Government ‘green plan’ puts faith in emissions-free flying


The UK government is putting its faith in innovation with predictions that claim domestic flights will be emissions-free by 2040, according to its Transport Decarbonisation Plan released today. 

With just months to go until major climate summit COP26, the plan claims to provide a world-leading ‘greenprint’ to cut emissions from our seas and skies, roads and railways, setting out a pathway for the whole transport sector to reach net-zero by 2050.

However, the policy has been ridiculed by environmentalists who say the government is putting far too much faith in innovation. They say demand for flying and driving must be curbed if the UK is to meet its ambitious climate targets.

As part of its vision, the Government is planning to phase out the sale of new diesel and petrol heavy goods vehicles (HGVs) by 2040, combined with the 2035 phase-out date for polluting cars and vans. Ministers say new technology will allow domestic flights to be emissions-free by 2040, and international aviation to be zero carbon by mid century.

Electric cars will also have smart charging that interacts with the power grid enabling drivers to top up when there’s plenty of cheap renewable energy.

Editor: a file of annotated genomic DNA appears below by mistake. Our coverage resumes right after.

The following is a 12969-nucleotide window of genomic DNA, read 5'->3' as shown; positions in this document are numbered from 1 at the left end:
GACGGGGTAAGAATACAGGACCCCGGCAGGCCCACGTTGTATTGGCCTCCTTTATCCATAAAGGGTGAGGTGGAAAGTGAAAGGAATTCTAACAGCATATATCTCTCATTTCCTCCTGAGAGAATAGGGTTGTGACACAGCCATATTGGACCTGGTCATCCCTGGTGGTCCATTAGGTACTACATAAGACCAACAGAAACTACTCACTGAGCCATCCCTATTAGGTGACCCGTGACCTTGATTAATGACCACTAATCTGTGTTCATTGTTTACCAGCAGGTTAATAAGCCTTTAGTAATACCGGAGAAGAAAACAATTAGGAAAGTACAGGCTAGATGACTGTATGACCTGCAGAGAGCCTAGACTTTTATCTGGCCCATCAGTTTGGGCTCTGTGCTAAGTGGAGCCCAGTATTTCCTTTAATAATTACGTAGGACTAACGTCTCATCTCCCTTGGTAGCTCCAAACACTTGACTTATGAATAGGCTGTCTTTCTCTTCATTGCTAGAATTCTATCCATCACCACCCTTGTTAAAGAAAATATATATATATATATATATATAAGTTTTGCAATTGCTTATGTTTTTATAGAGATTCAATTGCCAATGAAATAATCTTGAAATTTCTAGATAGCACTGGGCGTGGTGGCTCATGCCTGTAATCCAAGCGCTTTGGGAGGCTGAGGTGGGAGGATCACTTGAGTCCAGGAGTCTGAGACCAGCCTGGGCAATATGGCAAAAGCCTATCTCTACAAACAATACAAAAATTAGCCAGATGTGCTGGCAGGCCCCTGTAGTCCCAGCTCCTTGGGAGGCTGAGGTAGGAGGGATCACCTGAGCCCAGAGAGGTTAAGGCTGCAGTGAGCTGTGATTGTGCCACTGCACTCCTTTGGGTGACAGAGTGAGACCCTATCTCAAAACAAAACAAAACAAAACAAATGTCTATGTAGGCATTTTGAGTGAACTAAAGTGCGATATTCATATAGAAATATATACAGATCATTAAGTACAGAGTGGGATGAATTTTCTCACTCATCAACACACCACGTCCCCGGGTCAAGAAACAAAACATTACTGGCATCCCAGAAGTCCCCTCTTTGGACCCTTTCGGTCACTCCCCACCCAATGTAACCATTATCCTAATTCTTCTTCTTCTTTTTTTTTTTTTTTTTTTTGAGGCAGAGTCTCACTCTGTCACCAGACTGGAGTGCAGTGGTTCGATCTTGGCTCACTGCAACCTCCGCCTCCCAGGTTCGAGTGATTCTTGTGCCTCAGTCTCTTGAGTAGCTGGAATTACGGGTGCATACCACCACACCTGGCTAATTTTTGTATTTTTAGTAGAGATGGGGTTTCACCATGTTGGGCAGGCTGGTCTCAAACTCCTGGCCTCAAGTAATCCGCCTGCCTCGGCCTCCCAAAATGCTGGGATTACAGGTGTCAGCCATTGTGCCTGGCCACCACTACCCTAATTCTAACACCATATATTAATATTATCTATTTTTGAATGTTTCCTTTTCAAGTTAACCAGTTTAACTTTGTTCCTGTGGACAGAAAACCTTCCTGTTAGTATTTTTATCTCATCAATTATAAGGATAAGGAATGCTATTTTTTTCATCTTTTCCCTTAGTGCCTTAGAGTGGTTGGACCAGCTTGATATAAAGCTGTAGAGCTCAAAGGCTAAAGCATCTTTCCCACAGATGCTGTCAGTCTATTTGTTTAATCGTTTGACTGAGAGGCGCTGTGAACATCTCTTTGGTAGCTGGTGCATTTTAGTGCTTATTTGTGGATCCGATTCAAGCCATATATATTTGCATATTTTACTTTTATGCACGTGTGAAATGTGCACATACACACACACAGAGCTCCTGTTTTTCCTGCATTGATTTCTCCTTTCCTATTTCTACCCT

Says UK Transport Secretary and former pilot Grant Shapps:

“Transport is not just how you get around. It is something that fundamentally shapes our towns, cities, and countryside, our living standards and our health. It can shape all those things for good, or for bad. Decarbonisation is not just some technocratic process. It’s about how we make sure that transport shapes quality of life and the economy in ways that are good.

“It’s not about stopping people doing things: it’s about doing the same things differently. We will still fly on holiday, but in more efficient aircraft, using sustainable fuel. We will still drive, but increasingly in zero-emission cars.

“The Transport Decarbonisation Plan is just the start – we will need continued efforts and collaboration to deliver its ambitious commitments, which will ultimately create sustainable economic growth through healthier communities as we build back greener.”

However, critics say that while the strategy is ambitious in some respects, it is not credible overall.

Greg Archer, from the green group Transport and Environment, told the BBC: “The government must level with the public that to avoid dangerous climate change there will have to be fewer cars, less driving and many fewer flights.” Chris Todd from Transport Action Network added: “We need coherent steps not contradictory actions. After “decades of dither and delay in cutting transport emissions”, the Department for Transport “remains unable to face up to the facts or take hard choices,” he said. 

Chris Price
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